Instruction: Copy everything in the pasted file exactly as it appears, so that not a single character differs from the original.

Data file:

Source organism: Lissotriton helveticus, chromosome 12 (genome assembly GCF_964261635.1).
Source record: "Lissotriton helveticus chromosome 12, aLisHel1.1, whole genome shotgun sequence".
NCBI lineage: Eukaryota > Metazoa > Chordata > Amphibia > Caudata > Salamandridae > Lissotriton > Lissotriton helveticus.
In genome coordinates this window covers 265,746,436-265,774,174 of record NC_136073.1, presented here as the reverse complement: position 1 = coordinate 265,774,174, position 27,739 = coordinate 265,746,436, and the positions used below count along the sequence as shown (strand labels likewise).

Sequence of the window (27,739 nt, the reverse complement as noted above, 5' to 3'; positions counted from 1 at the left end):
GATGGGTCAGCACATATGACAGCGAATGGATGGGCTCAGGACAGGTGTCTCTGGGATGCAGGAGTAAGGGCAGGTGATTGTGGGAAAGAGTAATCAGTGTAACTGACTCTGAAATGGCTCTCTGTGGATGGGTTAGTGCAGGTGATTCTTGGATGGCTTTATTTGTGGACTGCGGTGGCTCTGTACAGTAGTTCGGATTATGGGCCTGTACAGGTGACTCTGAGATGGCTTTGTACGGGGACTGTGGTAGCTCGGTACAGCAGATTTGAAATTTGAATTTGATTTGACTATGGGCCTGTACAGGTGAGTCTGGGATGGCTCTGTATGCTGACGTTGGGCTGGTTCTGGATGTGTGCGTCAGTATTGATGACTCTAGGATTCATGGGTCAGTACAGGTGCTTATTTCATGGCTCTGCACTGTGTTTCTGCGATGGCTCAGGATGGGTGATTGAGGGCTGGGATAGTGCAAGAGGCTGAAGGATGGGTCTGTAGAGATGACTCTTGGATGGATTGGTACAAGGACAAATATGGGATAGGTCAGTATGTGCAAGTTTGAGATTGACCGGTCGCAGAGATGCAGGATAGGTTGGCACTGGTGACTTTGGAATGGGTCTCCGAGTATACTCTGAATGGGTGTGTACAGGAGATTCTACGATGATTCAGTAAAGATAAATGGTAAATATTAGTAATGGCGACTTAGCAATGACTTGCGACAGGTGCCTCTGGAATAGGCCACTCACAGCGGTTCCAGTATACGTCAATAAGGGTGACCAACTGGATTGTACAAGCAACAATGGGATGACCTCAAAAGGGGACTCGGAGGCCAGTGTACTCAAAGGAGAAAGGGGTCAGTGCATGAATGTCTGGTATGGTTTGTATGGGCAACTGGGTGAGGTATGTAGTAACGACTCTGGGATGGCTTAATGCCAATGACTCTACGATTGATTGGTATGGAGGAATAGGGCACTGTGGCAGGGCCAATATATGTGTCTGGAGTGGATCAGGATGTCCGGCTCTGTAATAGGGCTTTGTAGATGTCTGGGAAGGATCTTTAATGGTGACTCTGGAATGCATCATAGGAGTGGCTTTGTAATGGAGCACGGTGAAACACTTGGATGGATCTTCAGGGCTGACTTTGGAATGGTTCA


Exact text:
Source organism: Lissotriton helveticus, chromosome 12 (genome assembly GCF_964261635.1).
Source record: "Lissotriton helveticus chromosome 12, aLisHel1.1, whole genome shotgun sequence".
NCBI lineage: Eukaryota > Metazoa > Chordata > Amphibia > Caudata > Salamandridae > Lissotriton > Lissotriton helveticus.
In genome coordinates this window covers 265,746,436-265,774,174 of record NC_136073.1, presented here as the reverse complement: position 1 = coordinate 265,774,174, position 27,739 = coordinate 265,746,436, and the positions used below count along the sequence as shown (strand labels likewise).

Sequence of the window (27,739 nt, the reverse complement as noted above, 5' to 3'; positions counted from 1 at the left end):
GATGGGTCAGCACATATGACAGCGAATGGATGGGCTCAGGACAGGTGTCTCTGGGATGCAGGAGTAAGGGCAGGTGATTGTGGGAAAGAGTAATCAGTGTAACTGACTCTGAAATGGCTCTCTGTGGATGGGTTAGTGCAGGTGATTCTTGGATGGCTTTATTTGTGGACTGCGGTGGCTCTGTACAGTAGTTCGGATTATGGGCCTGTACAGGTGACTCTGAGATGGCTTTGTACGGGGACTGTGGTAGCTCGGTACAGCAGATTTGAAATTTGAATTTGATTTGACTATGGGCCTGTACAGGTGAGTCTGGGATGGCTCTGTATGCTGACGTTGGGCTGGTTCTGGATGTGTGCGTCAGTATTGATGACTCTAGGATTCATGGGTCAGTACAGGTGCTTATTTCATGGCTCTGCACTGTGTTTCTGCGATGGCTCAGGATGGGTGATTGAGGGCTGGGATAGTGCAAGAGGCTGAAGGATGGGTCTGTAGAGATGACTCTTGGATGGATTGGTACAAGGACAAATATGGGATAGGTCAGTATGTGCAAGTTTGAGATTGACCGGTCGCAGAGATGCAGGATAGGTTGGCACTGGTGACTTTGGAATGGGTCTCCGAGTATACTCTGAATGGGTGTGTACAGGAGATTCTACGATGATTCAGTAAAGATAAATGGTAAATATTAGTAATGGCGACTTAGCAATGACTTGCGACAGGTGCCTCTGGAATAGGCCACTCACAGCGGTTCCAGTATACGTCAATAAGGGTGACCAACTGGATTGTACAAGCAACAATGGGATGACCTCAAAAGGGGACTCGGAGGCCAGTGTACTCAAAGGAGAAAGGGGTCAGTGCATGAATGTCTGGTATGGTTTGTATGGGCAACTGGGTGAGGTATGTAGTAACGACTCTGGGATGGCTTAATGCCAATGACTCTACGATTGATTGGTATGGAGGAATAGGGCACTGTGGCAGGGCCAATATATGTGTCTGGAGTGGATCAGGATGTCCGGCTCTGTAATAGGGCTTTGTAGATGTCTGGGAAGGATCTTTAATGGTGACTCTGGAATGCATCATAGGAGTGGCTTTGTAATGGAGCACGGTGAAACACTTGGATGGATCTTCAGGGCTGACTTTGGAATGGTTCA